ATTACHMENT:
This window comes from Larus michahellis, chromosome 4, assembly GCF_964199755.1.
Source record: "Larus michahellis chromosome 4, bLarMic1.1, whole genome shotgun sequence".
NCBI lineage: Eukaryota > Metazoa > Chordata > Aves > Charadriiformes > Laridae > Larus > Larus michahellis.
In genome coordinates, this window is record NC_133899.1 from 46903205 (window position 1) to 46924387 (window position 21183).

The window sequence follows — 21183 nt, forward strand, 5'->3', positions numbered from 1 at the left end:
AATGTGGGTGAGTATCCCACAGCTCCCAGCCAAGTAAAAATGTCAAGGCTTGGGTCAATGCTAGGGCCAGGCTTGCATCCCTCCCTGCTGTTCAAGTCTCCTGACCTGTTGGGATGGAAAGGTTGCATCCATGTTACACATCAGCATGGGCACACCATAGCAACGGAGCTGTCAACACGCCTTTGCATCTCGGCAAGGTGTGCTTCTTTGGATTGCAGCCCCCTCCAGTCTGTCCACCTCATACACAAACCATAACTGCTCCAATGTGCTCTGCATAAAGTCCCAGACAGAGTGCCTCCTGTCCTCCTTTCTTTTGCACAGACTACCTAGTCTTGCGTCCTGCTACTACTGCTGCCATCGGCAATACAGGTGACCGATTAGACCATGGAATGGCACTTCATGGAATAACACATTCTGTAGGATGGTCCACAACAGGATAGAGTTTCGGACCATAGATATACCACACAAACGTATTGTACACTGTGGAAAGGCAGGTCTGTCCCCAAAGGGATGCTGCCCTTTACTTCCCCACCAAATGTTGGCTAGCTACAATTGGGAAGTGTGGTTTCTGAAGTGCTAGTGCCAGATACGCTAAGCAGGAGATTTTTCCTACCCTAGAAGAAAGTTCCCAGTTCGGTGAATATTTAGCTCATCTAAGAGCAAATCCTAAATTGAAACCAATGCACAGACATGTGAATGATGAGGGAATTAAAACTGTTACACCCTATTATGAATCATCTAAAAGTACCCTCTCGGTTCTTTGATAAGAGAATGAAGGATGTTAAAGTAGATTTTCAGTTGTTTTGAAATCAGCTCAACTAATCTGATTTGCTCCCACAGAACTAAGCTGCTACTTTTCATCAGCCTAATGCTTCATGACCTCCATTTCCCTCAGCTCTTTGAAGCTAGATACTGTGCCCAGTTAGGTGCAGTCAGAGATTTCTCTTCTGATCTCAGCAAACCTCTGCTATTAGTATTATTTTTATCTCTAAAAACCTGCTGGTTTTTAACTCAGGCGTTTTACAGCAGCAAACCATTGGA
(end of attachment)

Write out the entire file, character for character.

This window comes from Larus michahellis, chromosome 4, assembly GCF_964199755.1.
Source record: "Larus michahellis chromosome 4, bLarMic1.1, whole genome shotgun sequence".
NCBI lineage: Eukaryota > Metazoa > Chordata > Aves > Charadriiformes > Laridae > Larus > Larus michahellis.
In genome coordinates, this window is record NC_133899.1 from 46903205 (window position 1) to 46924387 (window position 21183).

The window sequence follows — 21183 nt, forward strand, 5'->3', positions numbered from 1 at the left end:
AATGTGGGTGAGTATCCCACAGCTCCCAGCCAAGTAAAAATGTCAAGGCTTGGGTCAATGCTAGGGCCAGGCTTGCATCCCTCCCTGCTGTTCAAGTCTCCTGACCTGTTGGGATGGAAAGGTTGCATCCATGTTACACATCAGCATGGGCACACCATAGCAACGGAGCTGTCAACACGCCTTTGCATCTCGGCAAGGTGTGCTTCTTTGGATTGCAGCCCCCTCCAGTCTGTCCACCTCATACACAAACCATAACTGCTCCAATGTGCTCTGCATAAAGTCCCAGACAGAGTGCCTCCTGTCCTCCTTTCTTTTGCACAGACTACCTAGTCTTGCGTCCTGCTACTACTGCTGCCATCGGCAATACAGGTGACCGATTAGACCATGGAATGGCACTTCATGGAATAACACATTCTGTAGGATGGTCCACAACAGGATAGAGTTTCGGACCATAGATATACCACACAAACGTATTGTACACTGTGGAAAGGCAGGTCTGTCCCCAAAGGGATGCTGCCCTTTACTTCCCCACCAAATGTTGGCTAGCTACAATTGGGAAGTGTGGTTTCTGAAGTGCTAGTGCCAGATACGCTAAGCAGGAGATTTTTCCTACCCTAGAAGAAAGTTCCCAGTTCGGTGAATATTTAGCTCATCTAAGAGCAAATCCTAAATTGAAACCAATGCACAGACATGTGAATGATGAGGGAATTAAAACTGTTACACCCTATTATGAATCATCTAAAAGTACCCTCTCGGTTCTTTGATAAGAGAATGAAGGATGTTAAAGTAGATTTTCAGTTGTTTTGAAATCAGCTCAACTAATCTGATTTGCTCCCACAGAACTAAGCTGCTACTTTTCATCAGCCTAATGCTTCATGACCTCCATTTCCCTCAGCTCTTTGAAGCTAGATACTGTGCCCAGTTAGGTGCAGTCAGAGATTTCTCTTCTGATCTCAGCAAACCTCTGCTATTAGTATTATTTTTATCTCTAAAAACCTGCTGGTTTTTAACTCAGGCGTTTTACAGCAGCAAACCATTGGA